INTRODUCTION: The availability of imatinib, the first generation tyrosine kinase inhibitor (TKI), has dramatically improved survival of patients with Chronic Myelogenous Leukemia (CML). Second generation TKIs have further advanced patient care. Since loss of exclusivity (LOE) and the entry of a generic imatinib in the US in February 2016, US payers have started realizing savings. However, generic prices have taken two years to decline substantially. Previous work had estimated the anticipated impact of the generic imatinib entry for its first two years, and now the actual prices and savings can be calculated. The objective of this research was to quantify the savings from generic substitution of branded imatinib relative to the potential impact of requiring step therapy through generic imatinib before a 2nd generation TKI.

METHODS: An Excel-based model representing the TKI pharmacy budget of a hypothetical 1-million member commercial plan and 1-million member Medicare plan was developed from a pharmacy only perspective. Historical market share and wholesale acquisition cost pricing over the period of January 2016 to February 2018 were combined with CML age-adjusted US epidemiology data to calculate the monthly spend on TKIs over the same period. Logarithmic regression models were fitted to historical market share data in order to project future utilization of branded TKIs and generic imatinib up to 5 years after LOE. Future drug pricing was assumed to remain constant over the forecasted period. It was assumed that a health plan would not mandate changes in choice of TKI among patients with ongoing TKI treatment. Savings were calculated by comparing the costs of TKIs with generic imatinib to a scenario where generic imatinib was not available. The potential impact of implementing formulary restriction in the TKI class in the next 3 years was explored by applying a step edit to require a trial of generic imatinib before 2nd generation TKIs for incident patients with CML who are new to TKI therapy. Analyses were repeated for the entire commercially and Medicare-covered population in the US based on National Census data

RESULTS: It was estimated that a 1-million member commercial plan saved $0.5M (3%) in the first year and $3.8M (19%) in the second year after LOE. Projected savings significantly increase to $7.8M (37%), $8.2M (39%), and $8.6M (40%) in the 3rd, 4th, and 5th year after LOE, respectively. Initiating a step edit for newly treated CML patients in the commercial plan setting was associated with a very small incremental savings of 1.5% annually over the next 3 years.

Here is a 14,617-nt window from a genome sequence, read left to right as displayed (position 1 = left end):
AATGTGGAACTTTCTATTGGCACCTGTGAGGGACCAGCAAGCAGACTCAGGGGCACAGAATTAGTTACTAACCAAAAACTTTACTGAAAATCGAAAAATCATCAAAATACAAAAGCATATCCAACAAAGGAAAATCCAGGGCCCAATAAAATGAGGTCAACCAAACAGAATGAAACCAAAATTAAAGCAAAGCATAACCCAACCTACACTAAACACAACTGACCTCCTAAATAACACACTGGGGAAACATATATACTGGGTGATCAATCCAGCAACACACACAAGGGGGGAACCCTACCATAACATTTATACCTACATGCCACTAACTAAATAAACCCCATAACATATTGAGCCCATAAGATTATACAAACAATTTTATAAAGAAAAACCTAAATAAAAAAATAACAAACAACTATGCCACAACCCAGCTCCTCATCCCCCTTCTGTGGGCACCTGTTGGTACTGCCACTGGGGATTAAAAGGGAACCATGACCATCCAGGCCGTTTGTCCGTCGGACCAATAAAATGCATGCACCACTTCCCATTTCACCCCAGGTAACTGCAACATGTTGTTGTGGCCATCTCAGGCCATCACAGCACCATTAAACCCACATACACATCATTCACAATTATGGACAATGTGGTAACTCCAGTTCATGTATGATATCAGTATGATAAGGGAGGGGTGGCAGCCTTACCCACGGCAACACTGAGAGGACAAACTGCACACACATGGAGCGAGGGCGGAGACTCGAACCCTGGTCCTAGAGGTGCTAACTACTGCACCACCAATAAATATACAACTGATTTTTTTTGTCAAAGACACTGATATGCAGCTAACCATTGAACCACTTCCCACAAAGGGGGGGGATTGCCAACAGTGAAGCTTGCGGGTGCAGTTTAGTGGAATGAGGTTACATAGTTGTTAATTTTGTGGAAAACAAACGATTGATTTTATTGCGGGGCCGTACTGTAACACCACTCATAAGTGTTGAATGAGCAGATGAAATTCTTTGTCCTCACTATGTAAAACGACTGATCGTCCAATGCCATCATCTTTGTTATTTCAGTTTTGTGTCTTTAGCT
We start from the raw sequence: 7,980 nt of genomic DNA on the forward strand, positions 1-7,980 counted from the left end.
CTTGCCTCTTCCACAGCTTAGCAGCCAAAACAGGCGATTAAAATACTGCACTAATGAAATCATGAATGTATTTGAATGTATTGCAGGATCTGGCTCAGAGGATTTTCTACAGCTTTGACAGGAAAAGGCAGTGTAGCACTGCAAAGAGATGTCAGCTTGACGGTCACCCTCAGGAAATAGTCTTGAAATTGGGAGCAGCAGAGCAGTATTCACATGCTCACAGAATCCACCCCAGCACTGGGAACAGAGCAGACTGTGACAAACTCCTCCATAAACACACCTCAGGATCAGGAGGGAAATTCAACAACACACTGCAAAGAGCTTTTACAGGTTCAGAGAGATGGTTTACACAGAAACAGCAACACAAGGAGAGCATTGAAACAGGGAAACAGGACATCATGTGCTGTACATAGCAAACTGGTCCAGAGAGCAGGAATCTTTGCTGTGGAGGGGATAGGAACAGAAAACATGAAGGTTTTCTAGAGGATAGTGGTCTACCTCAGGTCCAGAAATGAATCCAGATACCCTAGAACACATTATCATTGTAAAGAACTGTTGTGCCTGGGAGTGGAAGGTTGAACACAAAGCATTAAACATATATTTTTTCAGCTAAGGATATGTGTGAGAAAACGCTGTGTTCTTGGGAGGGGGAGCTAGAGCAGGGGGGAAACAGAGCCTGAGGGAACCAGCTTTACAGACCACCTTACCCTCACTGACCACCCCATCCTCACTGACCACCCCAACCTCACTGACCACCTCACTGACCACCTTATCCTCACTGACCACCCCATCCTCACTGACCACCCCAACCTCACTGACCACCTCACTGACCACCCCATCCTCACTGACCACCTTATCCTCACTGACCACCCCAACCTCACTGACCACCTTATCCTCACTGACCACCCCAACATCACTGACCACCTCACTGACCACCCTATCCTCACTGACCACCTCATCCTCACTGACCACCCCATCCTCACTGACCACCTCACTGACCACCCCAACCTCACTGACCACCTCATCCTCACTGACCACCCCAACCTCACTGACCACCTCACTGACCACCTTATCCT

It was estimated that a 1-million member Medicare plan saved $1.7M (3%) and $14M (19%) in the first and second year, respectively. Projected savings in a Medicare plan were $27.8M (37%), $29.4M (39%), and $30.7M (40%), and a step edit for newly treated CML patients gained an additional 1.2% per year in savings over the next 3 years in a Medicare health plan population.

In the first two years, the introduction of generic imatinib saved US payers $1.5B, 7% of the total spend on this drug class. In the next 3 years, the estimated savings are expected to grow to 22% and result in cumulative savings of $8.3B with no management of the class at all. Nearly all of potential savings from the class, 93%, are estimated to come from the generic imatinib conversion from brand with no management required.

CONCLUSIONS: Low generic imatinib price is estimated to result in substantial cost savings to US payers over the next 3 years independent of any formulary management strategies. Formulary management restricting access to 2nd generation TKIs may result in minimal additional savings that are unlikely to reach a threshold of value worthy of action by the health plan.


Bloudek:Xcenda: Employment. Brokars:Bristol-Myers Squibb: Employment. David:Xcenda: Employment. Makenbaeva:Bristol-Myers Squibb: Employment.

Author notes


Asterisk with author names denotes non-ASH members.